In 1980, the American Psychiatric Association radically revised the Diagnostic and Statistical Manual–III (DSM-III) to be in accord with the biomedical model. As a consequence, the role of psychiatrists went from being facilitators of insight in patients to being dispensers of drugs to modify brain chemistry. Although some psychiatrists still rely on talk therapy, of all medical specialties, the profession as a whole is the most dominated and, to my mind, hobbled by blind faith in biomedicine. Psychiatrists were easily seduced because of a collective inferiority complex with regard to their place in the medical hierarchy. Still referred to as witch doctors and shrinks (from headshrinkers), they themselves have a history of questioning whether they are real doctors and whether they need the same basic medical training as cardiologists and surgeons. With the spectacular rise of biomedicine, their discomfort increased, and, not wanting to be left behind, they looked for ways to be even more biologically correct than their colleagues in other specialties. They saw their ticket to acceptance in the new and rapidly developing field of psychopharmacology—the study of the effect of drugs on mental and emotional disorders.
It’s a good bet that thirty years ago, not one American in a thousand had heard of serotonin, or any neurotransmitters, for that matter. Today, when you Google serotonin, about 11 million results appear, and Amazon sells nearly three thousand books with the word in the title. “Serotonin” is the name of a professional wrestling team and an album by the British rockers The Mystery Jets. You can even proclaim your autumn blues to friends by way of a greeting card that reads, “The leaves and my serotonin levels are falling.” A once-obscure neurochemical has become pop-culture currency, and increasing levels of this feel-good compound has turned into a public obsession.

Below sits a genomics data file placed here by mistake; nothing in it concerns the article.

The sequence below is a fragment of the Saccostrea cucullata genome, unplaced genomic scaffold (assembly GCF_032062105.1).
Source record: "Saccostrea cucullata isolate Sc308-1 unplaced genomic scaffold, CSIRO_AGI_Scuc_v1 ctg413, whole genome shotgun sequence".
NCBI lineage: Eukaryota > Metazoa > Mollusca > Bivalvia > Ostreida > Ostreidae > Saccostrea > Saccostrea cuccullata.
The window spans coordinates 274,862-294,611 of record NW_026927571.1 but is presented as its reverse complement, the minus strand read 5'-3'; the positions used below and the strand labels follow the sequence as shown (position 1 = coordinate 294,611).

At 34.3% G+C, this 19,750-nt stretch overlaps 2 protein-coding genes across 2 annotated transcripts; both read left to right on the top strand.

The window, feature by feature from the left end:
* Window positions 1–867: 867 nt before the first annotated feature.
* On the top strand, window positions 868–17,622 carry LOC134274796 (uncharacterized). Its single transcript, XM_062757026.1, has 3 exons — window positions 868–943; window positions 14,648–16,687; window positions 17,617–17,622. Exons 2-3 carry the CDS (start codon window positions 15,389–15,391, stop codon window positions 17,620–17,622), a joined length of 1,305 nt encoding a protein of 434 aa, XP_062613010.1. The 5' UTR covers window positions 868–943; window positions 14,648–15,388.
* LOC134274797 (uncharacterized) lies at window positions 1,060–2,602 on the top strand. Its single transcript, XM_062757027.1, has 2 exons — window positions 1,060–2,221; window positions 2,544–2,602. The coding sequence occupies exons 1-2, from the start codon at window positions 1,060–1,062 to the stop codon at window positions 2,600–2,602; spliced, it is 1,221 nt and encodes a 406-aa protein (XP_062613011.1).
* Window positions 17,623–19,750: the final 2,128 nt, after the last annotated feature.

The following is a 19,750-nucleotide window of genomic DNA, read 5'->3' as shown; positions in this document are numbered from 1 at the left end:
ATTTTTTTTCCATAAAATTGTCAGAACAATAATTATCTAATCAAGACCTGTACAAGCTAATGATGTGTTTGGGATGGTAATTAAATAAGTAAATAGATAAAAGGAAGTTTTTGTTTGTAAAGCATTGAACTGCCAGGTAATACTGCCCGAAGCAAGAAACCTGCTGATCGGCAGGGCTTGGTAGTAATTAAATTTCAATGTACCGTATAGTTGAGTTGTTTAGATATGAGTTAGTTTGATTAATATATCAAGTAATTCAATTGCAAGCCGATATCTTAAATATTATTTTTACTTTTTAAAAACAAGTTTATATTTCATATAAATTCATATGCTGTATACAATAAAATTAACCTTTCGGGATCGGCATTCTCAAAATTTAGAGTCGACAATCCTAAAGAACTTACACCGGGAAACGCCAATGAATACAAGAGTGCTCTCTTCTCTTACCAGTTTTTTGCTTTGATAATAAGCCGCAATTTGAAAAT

None of this just happened on its own. In order to sell antidepressant medications, drug manufacturers launched a relentless worldwide marketing and public-relations campaign promoting serotonin as the distilled biochemical essence of happiness. The message was that selective serotonin reuptake inhibitors—SSRIs—increase synaptic levels of serotonin in the brain by slowing its rate of reabsorption by presynaptic neurons, ending depression. Psychiatrists and other physicians got the technical version of this message, while consumers got a simplified one, often reduced to the rallying cry “Boost serotonin!”